During the Cuban Missile Crisis, leaders of the U.S. and the Soviet Union engaged in a tense, 13-day political and military standoff in October 1962 over the installation of nuclear-armed Soviet missiles on Cuba, just 90 miles from U.S. shores. In a TV address on October 22, 1962, President John Kennedy notified Americans about the presence of the missiles, explained his decision to enact a naval blockade around Cuba and made it clear the U.S. was prepared to use military force if necessary to neutralize this perceived threat to national security. Following this news, many people feared the world was on the brink of nuclear war. However, disaster was avoided when the U.S. agreed to Soviet leader Nikita Khrushchev’s offer to remove the Cuban missiles in exchange for the U.S. promising not to invade Cuba. Kennedy also secretly agreed to remove U.S. missiles from Turkey.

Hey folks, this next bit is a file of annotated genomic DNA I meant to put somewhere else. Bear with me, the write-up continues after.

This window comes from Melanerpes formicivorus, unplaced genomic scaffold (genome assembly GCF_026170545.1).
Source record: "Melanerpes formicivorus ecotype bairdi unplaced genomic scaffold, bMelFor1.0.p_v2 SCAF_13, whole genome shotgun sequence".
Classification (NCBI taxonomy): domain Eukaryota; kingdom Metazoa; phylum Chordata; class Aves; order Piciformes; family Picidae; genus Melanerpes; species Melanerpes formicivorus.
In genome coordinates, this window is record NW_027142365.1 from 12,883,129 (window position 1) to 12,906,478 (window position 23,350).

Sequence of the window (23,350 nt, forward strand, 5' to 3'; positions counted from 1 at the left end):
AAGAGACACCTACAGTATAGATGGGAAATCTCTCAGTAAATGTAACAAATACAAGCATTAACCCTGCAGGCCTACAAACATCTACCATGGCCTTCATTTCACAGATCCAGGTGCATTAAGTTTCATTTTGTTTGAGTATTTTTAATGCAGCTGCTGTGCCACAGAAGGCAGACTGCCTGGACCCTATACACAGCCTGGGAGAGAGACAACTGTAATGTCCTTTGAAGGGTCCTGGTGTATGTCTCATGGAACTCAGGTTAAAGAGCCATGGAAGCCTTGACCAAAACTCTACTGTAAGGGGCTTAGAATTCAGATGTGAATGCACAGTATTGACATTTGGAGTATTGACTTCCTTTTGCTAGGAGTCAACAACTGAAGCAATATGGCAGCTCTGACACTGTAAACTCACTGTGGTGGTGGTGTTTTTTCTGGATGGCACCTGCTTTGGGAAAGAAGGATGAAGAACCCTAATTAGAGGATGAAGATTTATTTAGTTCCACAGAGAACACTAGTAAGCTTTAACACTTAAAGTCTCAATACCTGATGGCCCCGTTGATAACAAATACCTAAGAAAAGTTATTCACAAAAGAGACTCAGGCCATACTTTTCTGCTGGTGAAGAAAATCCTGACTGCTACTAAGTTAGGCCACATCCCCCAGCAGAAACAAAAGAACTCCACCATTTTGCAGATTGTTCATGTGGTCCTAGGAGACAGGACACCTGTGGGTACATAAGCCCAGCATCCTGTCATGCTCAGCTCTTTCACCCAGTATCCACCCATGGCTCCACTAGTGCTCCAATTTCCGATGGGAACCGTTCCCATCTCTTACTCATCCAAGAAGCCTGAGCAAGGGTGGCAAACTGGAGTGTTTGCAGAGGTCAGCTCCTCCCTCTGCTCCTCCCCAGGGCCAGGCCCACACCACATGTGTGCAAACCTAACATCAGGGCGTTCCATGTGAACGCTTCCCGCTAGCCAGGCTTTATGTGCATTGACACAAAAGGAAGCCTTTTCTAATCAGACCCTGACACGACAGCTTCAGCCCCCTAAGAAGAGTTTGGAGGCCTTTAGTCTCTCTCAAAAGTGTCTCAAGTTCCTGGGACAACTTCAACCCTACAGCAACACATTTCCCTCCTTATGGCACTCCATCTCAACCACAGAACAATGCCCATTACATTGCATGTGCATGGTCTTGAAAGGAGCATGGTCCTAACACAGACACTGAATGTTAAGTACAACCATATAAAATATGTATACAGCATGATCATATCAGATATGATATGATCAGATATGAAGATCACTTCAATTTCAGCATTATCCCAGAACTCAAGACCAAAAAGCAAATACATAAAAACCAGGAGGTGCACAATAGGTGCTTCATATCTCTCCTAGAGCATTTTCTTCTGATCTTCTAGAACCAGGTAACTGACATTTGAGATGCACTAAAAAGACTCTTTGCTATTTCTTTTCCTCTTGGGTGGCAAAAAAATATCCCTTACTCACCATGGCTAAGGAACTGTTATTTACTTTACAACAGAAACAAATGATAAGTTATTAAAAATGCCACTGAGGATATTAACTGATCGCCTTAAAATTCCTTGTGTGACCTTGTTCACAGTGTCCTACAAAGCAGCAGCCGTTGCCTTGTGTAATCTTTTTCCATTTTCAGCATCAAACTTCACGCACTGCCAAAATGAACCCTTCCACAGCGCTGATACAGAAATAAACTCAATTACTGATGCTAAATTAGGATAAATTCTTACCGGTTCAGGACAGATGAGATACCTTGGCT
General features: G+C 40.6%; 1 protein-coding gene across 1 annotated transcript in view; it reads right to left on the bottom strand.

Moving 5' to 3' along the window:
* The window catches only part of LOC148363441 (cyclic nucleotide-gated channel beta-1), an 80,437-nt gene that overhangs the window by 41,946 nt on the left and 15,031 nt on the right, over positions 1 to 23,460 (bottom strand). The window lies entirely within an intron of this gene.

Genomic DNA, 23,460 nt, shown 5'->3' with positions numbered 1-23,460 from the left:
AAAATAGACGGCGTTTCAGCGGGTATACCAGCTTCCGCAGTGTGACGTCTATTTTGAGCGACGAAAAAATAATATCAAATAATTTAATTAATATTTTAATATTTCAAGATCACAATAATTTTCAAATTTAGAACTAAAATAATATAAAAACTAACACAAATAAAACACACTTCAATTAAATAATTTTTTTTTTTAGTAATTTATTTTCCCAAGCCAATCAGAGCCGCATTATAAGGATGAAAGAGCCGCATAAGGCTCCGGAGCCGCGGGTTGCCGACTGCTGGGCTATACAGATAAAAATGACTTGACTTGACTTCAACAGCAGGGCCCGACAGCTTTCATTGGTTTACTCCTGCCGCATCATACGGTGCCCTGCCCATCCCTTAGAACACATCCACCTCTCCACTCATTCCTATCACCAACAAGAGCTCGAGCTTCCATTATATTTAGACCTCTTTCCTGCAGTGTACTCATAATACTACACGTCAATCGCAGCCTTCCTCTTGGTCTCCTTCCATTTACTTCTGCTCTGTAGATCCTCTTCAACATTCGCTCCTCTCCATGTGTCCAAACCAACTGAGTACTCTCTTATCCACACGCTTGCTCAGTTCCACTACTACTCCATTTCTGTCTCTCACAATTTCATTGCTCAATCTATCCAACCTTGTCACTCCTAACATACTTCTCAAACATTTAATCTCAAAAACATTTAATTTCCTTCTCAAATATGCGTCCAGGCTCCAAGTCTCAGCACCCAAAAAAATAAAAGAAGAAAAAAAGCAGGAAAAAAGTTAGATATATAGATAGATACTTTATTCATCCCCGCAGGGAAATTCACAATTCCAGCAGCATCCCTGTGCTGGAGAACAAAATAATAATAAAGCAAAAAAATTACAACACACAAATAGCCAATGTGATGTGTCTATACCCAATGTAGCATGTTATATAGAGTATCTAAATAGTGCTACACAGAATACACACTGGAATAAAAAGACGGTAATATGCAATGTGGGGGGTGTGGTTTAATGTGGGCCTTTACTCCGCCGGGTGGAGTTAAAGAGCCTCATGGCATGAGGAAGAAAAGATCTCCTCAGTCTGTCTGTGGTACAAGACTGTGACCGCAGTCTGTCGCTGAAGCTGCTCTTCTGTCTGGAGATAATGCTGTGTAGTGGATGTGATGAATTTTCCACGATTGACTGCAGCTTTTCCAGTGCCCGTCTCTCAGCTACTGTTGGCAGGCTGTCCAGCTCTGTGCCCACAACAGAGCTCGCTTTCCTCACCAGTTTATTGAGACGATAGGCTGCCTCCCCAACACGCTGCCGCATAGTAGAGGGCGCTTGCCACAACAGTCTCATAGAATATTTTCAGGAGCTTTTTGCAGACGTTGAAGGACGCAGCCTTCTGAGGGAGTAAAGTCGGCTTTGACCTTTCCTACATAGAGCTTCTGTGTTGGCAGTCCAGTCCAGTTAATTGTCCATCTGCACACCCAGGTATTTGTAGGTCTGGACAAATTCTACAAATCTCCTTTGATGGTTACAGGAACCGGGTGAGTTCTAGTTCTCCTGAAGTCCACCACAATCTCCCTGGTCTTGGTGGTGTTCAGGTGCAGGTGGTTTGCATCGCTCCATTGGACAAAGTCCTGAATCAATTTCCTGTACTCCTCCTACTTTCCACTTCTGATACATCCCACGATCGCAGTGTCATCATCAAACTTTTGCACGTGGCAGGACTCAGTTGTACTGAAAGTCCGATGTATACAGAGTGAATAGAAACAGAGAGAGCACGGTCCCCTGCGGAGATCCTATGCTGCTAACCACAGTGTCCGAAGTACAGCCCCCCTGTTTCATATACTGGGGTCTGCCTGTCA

This was the moment when the two superpowers came closest to a nuclear conflict. The crisis was unique in a number of ways, featuring calculations and miscalculations as well as direct and secret communications and miscommunications between the two sides.
In this committee, delegates will reenact the complicated and heated time of the cold war. This committee is suitable for advanced delegates.
- This committee is advised to advanced-level delegates.